1) MT for one's own work (post-editing of one's work)
    Although I have not done it so far, I might consider using an open source software in MY computer or buying a Systran license (offline, of course) for its obvious advantages. In any of the two cases, the benefit will be for me as everything will "happen" in my own computer. I don't think many translators in the world would oppose to this use of MT. For personal reasons, you may not be willing to use MT (in YOUR computer for YOUR business), but it is clear that this use of MT is not negative for the profession. (Same with TMs, once I realized the benefits I could get from them, I bought my Trados license. And the benefits of my investment are... mine.)

    2) Post-editing for agencies
    (Huge) however, when it comes to post-editing for agencies, the situation is totally different. I will leave my profession before post-editing for an agency (no need to explain what the MT+TM combo represents for the profession).

    And a huge 'no' to online MT, of course, as it is illegal to disclose our clients' documents (without clients authorization).

    Nobody is against technology, it´s just that we got tired of others profiting from technology while pressure on us (the trad crowd, as you call us) has been increasingly hurting our business.

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  4. Hi Kevin (and others)

    can we think a bit more about the concept of "violations of confidentiality"?

    imagine that the renowned Doctor X just invented the cronovisor and it works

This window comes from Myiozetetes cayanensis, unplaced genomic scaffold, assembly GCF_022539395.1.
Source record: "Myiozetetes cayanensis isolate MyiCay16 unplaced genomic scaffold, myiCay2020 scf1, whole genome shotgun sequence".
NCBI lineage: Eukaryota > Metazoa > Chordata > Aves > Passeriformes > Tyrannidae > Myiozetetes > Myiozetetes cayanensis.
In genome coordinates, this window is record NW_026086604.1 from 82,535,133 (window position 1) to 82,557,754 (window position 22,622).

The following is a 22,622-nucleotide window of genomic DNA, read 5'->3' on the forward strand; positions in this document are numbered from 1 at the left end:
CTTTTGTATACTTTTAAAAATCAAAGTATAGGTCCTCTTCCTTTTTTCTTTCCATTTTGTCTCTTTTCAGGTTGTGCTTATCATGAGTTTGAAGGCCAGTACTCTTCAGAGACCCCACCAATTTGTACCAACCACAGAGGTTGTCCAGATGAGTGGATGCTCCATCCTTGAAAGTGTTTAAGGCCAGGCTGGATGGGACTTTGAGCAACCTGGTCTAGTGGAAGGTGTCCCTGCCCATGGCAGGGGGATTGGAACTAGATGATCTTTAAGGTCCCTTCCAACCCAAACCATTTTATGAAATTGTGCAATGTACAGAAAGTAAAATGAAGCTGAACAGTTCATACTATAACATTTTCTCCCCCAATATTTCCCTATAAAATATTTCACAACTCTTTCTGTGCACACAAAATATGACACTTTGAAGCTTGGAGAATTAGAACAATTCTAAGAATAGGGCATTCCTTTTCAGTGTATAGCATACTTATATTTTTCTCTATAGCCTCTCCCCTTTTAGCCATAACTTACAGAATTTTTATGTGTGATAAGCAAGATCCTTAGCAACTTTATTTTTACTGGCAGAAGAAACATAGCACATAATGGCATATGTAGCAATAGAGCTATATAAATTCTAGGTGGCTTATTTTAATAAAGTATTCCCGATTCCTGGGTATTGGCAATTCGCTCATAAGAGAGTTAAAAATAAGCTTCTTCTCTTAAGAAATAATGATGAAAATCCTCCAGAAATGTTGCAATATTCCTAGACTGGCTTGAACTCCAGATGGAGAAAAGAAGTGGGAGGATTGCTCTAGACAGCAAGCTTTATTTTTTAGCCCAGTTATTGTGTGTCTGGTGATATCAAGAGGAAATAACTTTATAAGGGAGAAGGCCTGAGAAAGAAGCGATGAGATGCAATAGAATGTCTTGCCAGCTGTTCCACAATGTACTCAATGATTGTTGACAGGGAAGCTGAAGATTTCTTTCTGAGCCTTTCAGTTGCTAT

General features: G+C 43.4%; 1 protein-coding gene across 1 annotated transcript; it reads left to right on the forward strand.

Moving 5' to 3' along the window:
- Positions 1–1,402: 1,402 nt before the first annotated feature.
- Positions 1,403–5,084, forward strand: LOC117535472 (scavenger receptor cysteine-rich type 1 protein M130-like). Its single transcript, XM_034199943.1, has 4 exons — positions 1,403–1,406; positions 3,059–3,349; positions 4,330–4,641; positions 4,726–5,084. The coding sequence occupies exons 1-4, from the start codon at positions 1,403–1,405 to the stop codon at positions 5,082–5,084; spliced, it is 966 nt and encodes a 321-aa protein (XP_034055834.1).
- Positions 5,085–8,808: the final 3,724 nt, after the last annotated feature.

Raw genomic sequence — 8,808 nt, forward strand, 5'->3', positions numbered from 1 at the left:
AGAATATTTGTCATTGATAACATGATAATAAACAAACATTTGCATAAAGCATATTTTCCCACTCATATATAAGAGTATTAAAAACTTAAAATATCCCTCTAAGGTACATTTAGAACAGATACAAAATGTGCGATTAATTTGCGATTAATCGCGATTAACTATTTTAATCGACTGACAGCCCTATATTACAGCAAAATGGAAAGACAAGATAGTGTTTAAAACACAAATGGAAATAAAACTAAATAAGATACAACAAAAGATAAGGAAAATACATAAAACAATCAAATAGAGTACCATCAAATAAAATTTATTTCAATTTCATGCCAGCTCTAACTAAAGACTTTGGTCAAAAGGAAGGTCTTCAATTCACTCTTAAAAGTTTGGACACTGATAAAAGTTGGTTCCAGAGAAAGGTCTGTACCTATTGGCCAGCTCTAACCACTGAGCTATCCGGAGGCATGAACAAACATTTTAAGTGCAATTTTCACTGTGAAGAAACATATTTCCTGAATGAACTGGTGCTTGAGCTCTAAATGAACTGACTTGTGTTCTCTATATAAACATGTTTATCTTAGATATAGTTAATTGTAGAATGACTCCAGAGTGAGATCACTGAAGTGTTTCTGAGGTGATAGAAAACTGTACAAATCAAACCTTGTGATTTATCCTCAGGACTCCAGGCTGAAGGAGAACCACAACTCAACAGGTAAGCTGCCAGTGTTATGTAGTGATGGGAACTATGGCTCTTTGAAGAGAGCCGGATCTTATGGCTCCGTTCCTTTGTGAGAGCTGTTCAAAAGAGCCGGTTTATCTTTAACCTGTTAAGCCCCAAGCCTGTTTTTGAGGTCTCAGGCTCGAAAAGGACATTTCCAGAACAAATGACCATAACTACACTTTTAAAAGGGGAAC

the ACME company acquires the patent and decides to sell it in the USA, firstly

    after a great success, ACME decides to sell it in the whole world, so hires a Multi Language Vendor to translate the Instructions For Use in a lot of languages, Italian included

    if, now, an Italian translator puts the English text into GT he/she doesn't break any confidentiality IMHO, as those IFUs come from a widely sold and used tool !

    and, frankly, in 12 yrs as a translator, I never seen (even if I really wanted to see) an IFU associated to a brand new stuff/item

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  5. Yes, Claudio, let's think.

    Perhaps the translation is of the initial, internal concept disclosure - from a subsidiary's research department in Italy and intended for understanding by decision-makers at a parent company. Perhaps the translation is of a proposed legal settlement for an injury case, the terms of the settlement being strictly confidential and containing personal details about *your* daughter. I could think of many other situations where the use of Google Translate might indeed violate confidentiality. The fact that you don't feel you've seen that translating instructions for commercial devices doesn't change that.

    And if you feel that GT improves the quality of your text, for example the clarity of your expression, make use of the tool at every opportunity, by all means, for your non-confidential texts ;-)

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  6. Dear Claudio,
    Unless your client authorizes it, using GT is not permitted. I commented further here: http://tinyurl.com/93dt

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  7. An issue with the real practical world and how many of us are taking these features seriously unless and until, it is felt apart through the great search engine. No doubt, Germany is the Retail Giant and every corner of the world sales is directly and indirectly associated with the communication factors.

    As per the Confidential and Violation tales, tools and apps need improvisation at regular minutes to ensure an honest path leading to a better world in every sector of operations. All visitors would agree- Greater the Confidence certain the Infiltration during Professional activities.
    German English Translator